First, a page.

The highly permeable “black sands” of the Mehrten Formation are in part fed by nearby reservoirs, including New Melones, Modesto, and Woodward. Before it was drained by the rush to pump, the Mehrten aquifer contained water 1200 years old and older. Now, it would take centuries to replenish that water as the aquifer continues to decline.
As aquifers are depleted, orchards near reservoirs and along the region’s major rivers will doubtless survive longer than others, but that’s only because they are pumping water that belongs to the public, yet another case of public subsidy of private enterprise. By now well-documented, pumping groundwater has been shown to be a major factor in the decline of rivers nationwide, especially in the west. Moreover, pumping groundwater near a reservoir contributes to water loss from that reservoir.
Nonetheless, Bee editors, like most everyone in the San Joaquin Valley, argue that it makes sense to send so-called “surplus” water south, where farmers have drained their aquifers to near depletion and canals and other conveyances are declining in efficiency due to damage from subsidence. Evaporation loss and pumping costs of sending priceless water to distant locations are apparently acceptable “costs of doing business.” What kind of sense does it make to send water elsewhere when wells are going dry in your own back yard?
When government agencies attempt to intervene in water sales and distribution so that the public resource can be distributed more equitably, Valley farmers and their supporters carp about “water grabs.” They never mention the true history of water grabs in the San Joaquin Valley, which began with the draining of the second-largest freshwater lake in the United States, continued with the exhaustion of the San Joaquin River to the point that it dried up for a sixty-mile span, produced one of the largest and most severe areas of subsidence in the world, and continues with the ruination of the San Joaquin Delta.
The ongoing commodification of a public resource for private use and profit has many forms, but in the end amounts to socializing costs while privatizing profits. In addition to the public expense of environmental destruction, commodification results in a grossly inequitable distribution of the fruits flowing from a commonly held resource.
Consider, for example, the case of John Vidovich, who in 2017 owned over 100,000 acres of Valley land. In 2009, Vidovich sold the rights to more than 14,000 acre feet of Kings County water to a San Bernardino County water agency for $73 million. Why should Vidovich have been able to sell a public resource for such inordinate private gain? In the end, did the sale provide an equitable public benefit? What about the lost value of that water to the Kings County economy?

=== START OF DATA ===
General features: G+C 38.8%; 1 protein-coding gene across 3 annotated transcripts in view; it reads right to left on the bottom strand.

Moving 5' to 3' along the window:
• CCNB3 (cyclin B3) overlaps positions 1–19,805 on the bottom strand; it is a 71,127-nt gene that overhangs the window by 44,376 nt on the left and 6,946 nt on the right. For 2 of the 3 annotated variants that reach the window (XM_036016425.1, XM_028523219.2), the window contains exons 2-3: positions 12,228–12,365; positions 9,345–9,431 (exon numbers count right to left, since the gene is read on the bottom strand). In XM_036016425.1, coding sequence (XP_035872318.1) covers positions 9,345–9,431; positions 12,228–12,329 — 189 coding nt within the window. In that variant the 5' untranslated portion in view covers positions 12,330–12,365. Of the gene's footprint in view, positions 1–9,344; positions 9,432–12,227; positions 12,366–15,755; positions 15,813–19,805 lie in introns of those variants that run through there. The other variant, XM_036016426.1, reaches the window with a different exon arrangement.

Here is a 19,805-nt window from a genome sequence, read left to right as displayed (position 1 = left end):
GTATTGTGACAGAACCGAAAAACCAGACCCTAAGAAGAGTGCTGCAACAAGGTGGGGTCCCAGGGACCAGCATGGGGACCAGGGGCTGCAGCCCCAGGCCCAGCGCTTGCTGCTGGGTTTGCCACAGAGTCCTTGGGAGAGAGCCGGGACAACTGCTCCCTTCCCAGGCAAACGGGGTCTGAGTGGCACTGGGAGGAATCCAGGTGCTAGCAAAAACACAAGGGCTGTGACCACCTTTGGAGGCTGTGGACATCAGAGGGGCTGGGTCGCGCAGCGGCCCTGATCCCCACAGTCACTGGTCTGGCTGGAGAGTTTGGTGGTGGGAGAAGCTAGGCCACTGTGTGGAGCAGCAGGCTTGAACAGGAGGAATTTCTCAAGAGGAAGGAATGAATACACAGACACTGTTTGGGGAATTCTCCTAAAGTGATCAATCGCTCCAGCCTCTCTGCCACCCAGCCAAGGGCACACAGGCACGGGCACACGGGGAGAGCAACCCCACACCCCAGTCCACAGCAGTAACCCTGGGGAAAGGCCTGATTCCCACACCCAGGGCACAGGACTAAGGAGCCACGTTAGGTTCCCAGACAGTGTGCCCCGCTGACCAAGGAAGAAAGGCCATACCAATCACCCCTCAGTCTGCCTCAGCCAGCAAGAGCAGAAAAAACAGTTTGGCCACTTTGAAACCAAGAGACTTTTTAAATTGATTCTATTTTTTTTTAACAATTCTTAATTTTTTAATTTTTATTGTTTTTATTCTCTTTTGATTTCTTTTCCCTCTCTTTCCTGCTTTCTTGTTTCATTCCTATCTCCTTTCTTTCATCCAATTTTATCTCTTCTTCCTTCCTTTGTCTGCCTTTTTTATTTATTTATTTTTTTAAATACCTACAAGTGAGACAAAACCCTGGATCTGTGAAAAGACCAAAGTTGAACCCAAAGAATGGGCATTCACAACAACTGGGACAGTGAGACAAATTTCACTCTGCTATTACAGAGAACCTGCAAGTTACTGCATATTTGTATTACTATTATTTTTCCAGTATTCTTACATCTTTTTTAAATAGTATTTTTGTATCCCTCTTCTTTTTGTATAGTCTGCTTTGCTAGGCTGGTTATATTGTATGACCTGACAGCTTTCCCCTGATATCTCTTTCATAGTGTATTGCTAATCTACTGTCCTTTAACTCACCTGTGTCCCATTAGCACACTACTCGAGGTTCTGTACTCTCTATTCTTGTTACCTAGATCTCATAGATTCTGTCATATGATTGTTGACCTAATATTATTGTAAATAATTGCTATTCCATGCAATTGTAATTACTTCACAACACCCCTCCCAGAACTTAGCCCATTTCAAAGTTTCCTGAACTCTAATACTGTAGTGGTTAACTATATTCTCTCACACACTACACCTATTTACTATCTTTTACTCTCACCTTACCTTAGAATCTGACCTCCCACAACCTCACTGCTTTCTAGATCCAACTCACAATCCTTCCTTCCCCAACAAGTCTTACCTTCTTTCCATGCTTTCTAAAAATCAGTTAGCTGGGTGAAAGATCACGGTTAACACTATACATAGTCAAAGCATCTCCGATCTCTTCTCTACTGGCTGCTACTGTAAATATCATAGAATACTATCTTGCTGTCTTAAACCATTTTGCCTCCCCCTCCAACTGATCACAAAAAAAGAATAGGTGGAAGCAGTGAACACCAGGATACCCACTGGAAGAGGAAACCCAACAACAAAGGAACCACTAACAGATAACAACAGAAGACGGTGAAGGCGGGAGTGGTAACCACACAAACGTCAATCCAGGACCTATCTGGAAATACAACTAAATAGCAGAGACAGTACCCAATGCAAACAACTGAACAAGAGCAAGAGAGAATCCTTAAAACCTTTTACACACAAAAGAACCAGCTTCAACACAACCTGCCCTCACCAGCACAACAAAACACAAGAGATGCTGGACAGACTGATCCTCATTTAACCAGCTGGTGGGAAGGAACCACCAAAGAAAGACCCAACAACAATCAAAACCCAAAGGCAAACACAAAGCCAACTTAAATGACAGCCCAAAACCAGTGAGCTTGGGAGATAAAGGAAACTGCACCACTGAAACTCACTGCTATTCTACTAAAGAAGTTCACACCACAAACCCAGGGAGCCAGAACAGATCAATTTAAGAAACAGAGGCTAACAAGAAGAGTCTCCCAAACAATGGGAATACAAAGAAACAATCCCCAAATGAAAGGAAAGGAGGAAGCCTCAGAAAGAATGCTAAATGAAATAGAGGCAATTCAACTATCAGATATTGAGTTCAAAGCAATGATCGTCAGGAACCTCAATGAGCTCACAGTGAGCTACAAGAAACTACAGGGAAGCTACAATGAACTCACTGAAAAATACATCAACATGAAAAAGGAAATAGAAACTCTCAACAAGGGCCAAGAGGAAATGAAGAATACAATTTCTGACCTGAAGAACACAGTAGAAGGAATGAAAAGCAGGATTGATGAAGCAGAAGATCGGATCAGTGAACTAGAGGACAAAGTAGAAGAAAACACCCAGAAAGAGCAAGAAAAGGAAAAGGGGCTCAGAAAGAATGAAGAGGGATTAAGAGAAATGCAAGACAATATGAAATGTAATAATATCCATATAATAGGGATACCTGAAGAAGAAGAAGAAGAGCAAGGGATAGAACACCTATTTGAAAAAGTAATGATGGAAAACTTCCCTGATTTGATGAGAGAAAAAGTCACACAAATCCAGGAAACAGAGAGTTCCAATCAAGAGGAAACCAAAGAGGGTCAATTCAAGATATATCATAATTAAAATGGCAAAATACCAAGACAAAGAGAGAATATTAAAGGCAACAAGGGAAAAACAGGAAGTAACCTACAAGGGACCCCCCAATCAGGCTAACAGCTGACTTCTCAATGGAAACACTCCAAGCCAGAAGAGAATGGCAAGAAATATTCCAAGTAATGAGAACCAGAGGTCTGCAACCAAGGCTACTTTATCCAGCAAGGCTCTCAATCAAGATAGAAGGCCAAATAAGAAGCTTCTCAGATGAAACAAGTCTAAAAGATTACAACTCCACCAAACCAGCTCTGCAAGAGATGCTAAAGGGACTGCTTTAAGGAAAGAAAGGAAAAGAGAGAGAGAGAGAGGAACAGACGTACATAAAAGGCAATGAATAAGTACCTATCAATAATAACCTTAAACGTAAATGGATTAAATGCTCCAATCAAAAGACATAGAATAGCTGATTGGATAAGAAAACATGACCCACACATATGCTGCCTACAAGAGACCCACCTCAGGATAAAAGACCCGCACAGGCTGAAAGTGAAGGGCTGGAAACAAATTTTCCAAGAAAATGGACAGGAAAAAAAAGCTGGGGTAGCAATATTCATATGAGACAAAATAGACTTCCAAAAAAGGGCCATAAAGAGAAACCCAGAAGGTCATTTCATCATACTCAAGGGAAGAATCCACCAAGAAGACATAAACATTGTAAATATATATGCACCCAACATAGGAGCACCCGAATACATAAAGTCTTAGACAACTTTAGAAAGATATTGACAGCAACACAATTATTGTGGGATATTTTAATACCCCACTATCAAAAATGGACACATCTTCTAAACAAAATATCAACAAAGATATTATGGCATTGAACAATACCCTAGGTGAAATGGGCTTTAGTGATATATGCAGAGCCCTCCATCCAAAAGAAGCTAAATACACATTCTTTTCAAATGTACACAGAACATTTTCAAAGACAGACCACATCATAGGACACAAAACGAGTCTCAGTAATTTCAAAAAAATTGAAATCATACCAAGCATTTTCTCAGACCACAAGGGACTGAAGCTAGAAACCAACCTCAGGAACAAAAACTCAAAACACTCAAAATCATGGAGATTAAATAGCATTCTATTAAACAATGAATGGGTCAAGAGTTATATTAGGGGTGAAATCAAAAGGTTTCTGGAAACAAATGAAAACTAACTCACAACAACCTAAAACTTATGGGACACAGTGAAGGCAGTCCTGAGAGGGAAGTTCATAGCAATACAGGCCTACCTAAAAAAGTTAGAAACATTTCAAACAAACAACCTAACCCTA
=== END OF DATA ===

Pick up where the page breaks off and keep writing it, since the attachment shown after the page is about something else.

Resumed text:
When Lux vs Haggin was adjudicated, the public interest wasn’t even a distant dream. The lawsuit concerned wealthy and powerful men. Today, suits involving water still feature the wealthy and powerful, except in cases of government intervention or when environmental organizations like the Audubon Society come forward to represent the public interest.
When government does intervene, the wealthy and powerful scream, with plenty of help from their flacks and political pawns, “water grab,” and demonize those who favor a more equitable distribution of the fruits of a public resource as “enviros” or “socialists.”
“Reasonable use,” the pivotal principle in the California Water Doctrine, can be defined any number of ways, and will be defined differently by people with different interests. For a great many Valley citizens and people in general, reasonable use of water would include living rivers and living wages for those who toil in the fields. Reasonable use would include potable water for farmworkers who live in towns where the stuff that comes out of their faucets is referred to as “piss water.” It would include viable fisheries, native wildlife in natural settings, healthy ecosystems, and a thriving San Joaquin Delta.
As early as the 1870s, when James Ben Ali Haggin diverted water from the Kern River for his own use, there were negative consequences elsewhere. Today, water diversions, especially in the form of water sales, wound the public interest in any number of ways, but especially by commodifying a public resource so that it becomes the de facto property of private enterprise. The remedy is an engaged public, a willingness to speak truth to power, and greater recognition that water belongs to the people.